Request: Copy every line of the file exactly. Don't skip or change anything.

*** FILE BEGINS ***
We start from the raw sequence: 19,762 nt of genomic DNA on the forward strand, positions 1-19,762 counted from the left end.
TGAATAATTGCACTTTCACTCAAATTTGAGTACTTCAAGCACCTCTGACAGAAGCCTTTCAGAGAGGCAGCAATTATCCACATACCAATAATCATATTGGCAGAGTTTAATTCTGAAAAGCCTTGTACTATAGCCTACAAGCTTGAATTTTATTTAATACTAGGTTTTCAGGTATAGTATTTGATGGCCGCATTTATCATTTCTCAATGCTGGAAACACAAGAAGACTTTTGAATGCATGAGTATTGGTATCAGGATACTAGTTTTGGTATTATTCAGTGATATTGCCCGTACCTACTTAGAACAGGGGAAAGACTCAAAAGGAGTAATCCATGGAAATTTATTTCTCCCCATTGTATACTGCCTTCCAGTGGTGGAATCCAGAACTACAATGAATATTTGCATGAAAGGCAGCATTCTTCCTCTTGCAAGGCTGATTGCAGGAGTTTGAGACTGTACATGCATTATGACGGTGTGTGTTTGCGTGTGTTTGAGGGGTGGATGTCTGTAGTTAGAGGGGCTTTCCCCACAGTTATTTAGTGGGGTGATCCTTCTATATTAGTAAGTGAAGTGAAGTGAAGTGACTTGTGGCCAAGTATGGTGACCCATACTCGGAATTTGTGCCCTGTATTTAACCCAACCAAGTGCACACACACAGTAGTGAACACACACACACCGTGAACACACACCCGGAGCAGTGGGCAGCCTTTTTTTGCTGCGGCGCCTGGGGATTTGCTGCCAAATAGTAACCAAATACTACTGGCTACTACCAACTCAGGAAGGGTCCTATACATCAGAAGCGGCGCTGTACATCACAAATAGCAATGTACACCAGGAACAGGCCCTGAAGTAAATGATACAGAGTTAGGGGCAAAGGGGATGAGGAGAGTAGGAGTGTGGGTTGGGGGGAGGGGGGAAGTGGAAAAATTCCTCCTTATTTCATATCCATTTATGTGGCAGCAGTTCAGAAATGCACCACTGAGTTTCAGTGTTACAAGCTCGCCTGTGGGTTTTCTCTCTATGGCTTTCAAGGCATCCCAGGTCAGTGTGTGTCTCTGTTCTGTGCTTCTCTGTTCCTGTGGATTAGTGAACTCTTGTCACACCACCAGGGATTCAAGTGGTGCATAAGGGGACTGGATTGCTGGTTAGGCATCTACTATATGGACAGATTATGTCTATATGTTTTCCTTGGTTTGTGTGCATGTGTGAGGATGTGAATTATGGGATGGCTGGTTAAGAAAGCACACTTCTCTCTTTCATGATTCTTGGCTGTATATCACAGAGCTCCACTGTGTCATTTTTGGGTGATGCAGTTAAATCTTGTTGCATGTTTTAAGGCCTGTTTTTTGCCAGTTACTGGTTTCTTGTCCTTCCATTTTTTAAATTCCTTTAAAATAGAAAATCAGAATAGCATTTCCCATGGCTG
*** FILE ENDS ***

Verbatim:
We start from the raw sequence: 19,762 nt of genomic DNA on the forward strand, positions 1-19,762 counted from the left end.
TGAATAATTGCACTTTCACTCAAATTTGAGTACTTCAAGCACCTCTGACAGAAGCCTTTCAGAGAGGCAGCAATTATCCACATACCAATAATCATATTGGCAGAGTTTAATTCTGAAAAGCCTTGTACTATAGCCTACAAGCTTGAATTTTATTTAATACTAGGTTTTCAGGTATAGTATTTGATGGCCGCATTTATCATTTCTCAATGCTGGAAACACAAGAAGACTTTTGAATGCATGAGTATTGGTATCAGGATACTAGTTTTGGTATTATTCAGTGATATTGCCCGTACCTACTTAGAACAGGGGAAAGACTCAAAAGGAGTAATCCATGGAAATTTATTTCTCCCCATTGTATACTGCCTTCCAGTGGTGGAATCCAGAACTACAATGAATATTTGCATGAAAGGCAGCATTCTTCCTCTTGCAAGGCTGATTGCAGGAGTTTGAGACTGTACATGCATTATGACGGTGTGTGTTTGCGTGTGTTTGAGGGGTGGATGTCTGTAGTTAGAGGGGCTTTCCCCACAGTTATTTAGTGGGGTGATCCTTCTATATTAGTAAGTGAAGTGAAGTGAAGTGACTTGTGGCCAAGTATGGTGACCCATACTCGGAATTTGTGCCCTGTATTTAACCCAACCAAGTGCACACACACAGTAGTGAACACACACACACCGTGAACACACACCCGGAGCAGTGGGCAGCCTTTTTTTGCTGCGGCGCCTGGGGATTTGCTGCCAAATAGTAACCAAATACTACTGGCTACTACCAACTCAGGAAGGGTCCTATACATCAGAAGCGGCGCTGTACATCACAAATAGCAATGTACACCAGGAACAGGCCCTGAAGTAAATGATACAGAGTTAGGGGCAAAGGGGATGAGGAGAGTAGGAGTGTGGGTTGGGGGGAGGGGGGAAGTGGAAAAATTCCTCCTTATTTCATATCCATTTATGTGGCAGCAGTTCAGAAATGCACCACTGAGTTTCAGTGTTACAAGCTCGCCTGTGGGTTTTCTCTCTATGGCTTTCAAGGCATCCCAGGTCAGTGTGTGTCTCTGTTCTGTGCTTCTCTGTTCCTGTGGATTAGTGAACTCTTGTCACACCACCAGGGATTCAAGTGGTGCATAAGGGGACTGGATTGCTGGTTAGGCATCTACTATATGGACAGATTATGTCTATATGTTTTCCTTGGTTTGTGTGCATGTGTGAGGATGTGAATTATGGGATGGCTGGTTAAGAAAGCACACTTCTCTCTTTCATGATTCTTGGCTGTATATCACAGAGCTCCACTGTGTCATTTTTGGGTGATGCAGTTAAATCTTGTTGCATGTTTTAAGGCCTGTTTTTTGCCAGTTACTGGTTTCTTGTCCTTCCATTTTTTAAATTCCTTTAAAATAGAAAATCAGAATAGCATTTCCCATGGCTG